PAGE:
Sunday, November 27, 2005


The Sunday Springfield News-Leader boasts one of the best Page One shots in recent memory. Played huge, it made for a compelling visual. But was it -- and the stories about Hmong in the Ozarks -- worth the space?

We read it all, not because it was especially riveting (it wasn't) or because the topic made it a must-read (again, no). We read it all because we were amazed at the use of three-quarters of the front page, and two full inside pages in the A-section, to discuss an estimated 200 Hmong families living in "the region." Who's doing the estimating? Apparently no one; this is the fourth graf of the mainbar:
Today, it is estimated that 200 Hmong families, or at least 1,000 people, have moved to the area from across the country, especially Wisconsin and Minnesota, where tens of thousands of Hmong sought refuge after the Vietnam War.
Reporter Didi Tang writes of people who moved "here," but where is here? A specific boundary is never drawn, but it extends at least as far south as Gravette, Ark. Glad to see the News-Leader covering Arkansas with vigor.

Good graphics, nice layout, helluva photo report from Noppadol Paothong. But the stories? A lot of words, not much depth. Absolutely no mention that we could find of the 2004 slayings of six deer hunters in Wisconsin by a Hmong immigrant from Minnesota. That story is relevant because it revealed racial tension between white locals and Hmong immigrants. Many of the people quoted in Tang's News-Leader package were from Wisconsin and Minnesota. We're certain the case -- settled just this month -- was discussed by local Hmong immigrants. Why no mention?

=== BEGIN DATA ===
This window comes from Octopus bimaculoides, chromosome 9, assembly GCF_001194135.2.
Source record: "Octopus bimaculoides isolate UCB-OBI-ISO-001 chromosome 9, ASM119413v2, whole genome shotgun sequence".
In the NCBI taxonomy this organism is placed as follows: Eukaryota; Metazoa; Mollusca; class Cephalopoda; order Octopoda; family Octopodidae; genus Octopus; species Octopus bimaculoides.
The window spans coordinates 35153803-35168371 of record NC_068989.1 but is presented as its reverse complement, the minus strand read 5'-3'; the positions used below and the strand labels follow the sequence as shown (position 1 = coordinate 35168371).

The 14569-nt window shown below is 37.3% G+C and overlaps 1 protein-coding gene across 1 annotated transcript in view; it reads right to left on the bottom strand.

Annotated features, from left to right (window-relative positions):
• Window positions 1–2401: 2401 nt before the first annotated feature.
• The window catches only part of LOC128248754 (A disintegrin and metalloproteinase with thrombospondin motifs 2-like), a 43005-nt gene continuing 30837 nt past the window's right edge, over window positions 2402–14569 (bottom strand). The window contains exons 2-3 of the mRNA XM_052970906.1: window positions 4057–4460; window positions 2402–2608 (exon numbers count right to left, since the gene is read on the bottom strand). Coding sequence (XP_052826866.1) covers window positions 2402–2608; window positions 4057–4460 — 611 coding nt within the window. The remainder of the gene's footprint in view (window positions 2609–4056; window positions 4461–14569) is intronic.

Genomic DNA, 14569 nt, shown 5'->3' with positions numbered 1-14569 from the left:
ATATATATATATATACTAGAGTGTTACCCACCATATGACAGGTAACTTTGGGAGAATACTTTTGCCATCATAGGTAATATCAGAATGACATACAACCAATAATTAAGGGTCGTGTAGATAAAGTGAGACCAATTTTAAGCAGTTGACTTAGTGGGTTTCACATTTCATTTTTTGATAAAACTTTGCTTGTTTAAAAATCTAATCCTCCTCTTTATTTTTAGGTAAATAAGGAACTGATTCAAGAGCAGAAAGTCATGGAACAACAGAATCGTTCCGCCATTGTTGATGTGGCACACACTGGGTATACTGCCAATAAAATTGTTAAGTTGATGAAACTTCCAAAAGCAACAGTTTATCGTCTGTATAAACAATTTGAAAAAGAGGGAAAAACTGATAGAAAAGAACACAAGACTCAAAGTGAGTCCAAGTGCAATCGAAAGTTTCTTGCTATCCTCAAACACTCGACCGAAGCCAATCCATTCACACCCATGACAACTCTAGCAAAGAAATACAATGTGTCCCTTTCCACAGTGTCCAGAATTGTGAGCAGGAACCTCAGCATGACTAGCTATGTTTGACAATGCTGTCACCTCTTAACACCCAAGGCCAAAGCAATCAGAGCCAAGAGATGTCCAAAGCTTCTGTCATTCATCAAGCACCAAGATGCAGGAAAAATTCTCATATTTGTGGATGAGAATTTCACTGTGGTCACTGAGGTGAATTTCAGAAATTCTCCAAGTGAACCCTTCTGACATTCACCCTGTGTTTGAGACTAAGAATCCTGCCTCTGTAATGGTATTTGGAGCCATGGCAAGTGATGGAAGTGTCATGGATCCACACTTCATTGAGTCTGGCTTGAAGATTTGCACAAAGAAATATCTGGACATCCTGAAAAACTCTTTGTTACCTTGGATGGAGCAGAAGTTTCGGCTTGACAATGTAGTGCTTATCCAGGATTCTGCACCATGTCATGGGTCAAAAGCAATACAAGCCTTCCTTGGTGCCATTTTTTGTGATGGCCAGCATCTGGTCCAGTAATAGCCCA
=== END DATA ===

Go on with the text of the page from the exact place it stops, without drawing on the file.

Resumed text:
And why no discussion of serious cultural issues? Tang quotes locals fawning over things introduced by Hmong immigrants -- like chopsticks, new foods, ginseng tea. Mighty trite. How will local law enforcement deal with inevitable tensions between foolish Ozarkers and freshly arrived immigrants? If there aren't any tensions or incidents, that's a helluva news angle that should have been covered. If there are such tensions, who's dealing with them? And how?

Have local social service agencies had to change strategies to deal with new Hmong families? What's the impact of local churches sponsoring new families? Is interracial dating an issue among the Hmong and native Ozarkers?

Beats us. Everything is peachy in the News-Leader report. To quote the city clerk of Wheaton: "I had a shrimp and fresh bean dish and stir-fry chicken. It's really good."


Anonymous said...

"One time a farmer out west of this town got behind in his subscription to the Springfield newspaper, and the editor wrote him that if he didn't have no money, he could bring in two or three bushels of corn. "Heck," says the farmer, "if I had any corn, I'd have cobs. And if I had cobs, what would I want with this darned old paper?"

With apologies to Vance Randolph.

Anonymous said...

Anonymous said...

Noppadol Paothong is/was a photographer for that story, not a reporter. That's a wrong information.

Ron Davis said...

Anon: You can read, can't you?

... helluva photo report from Noppadol Paothong.

That's a right information.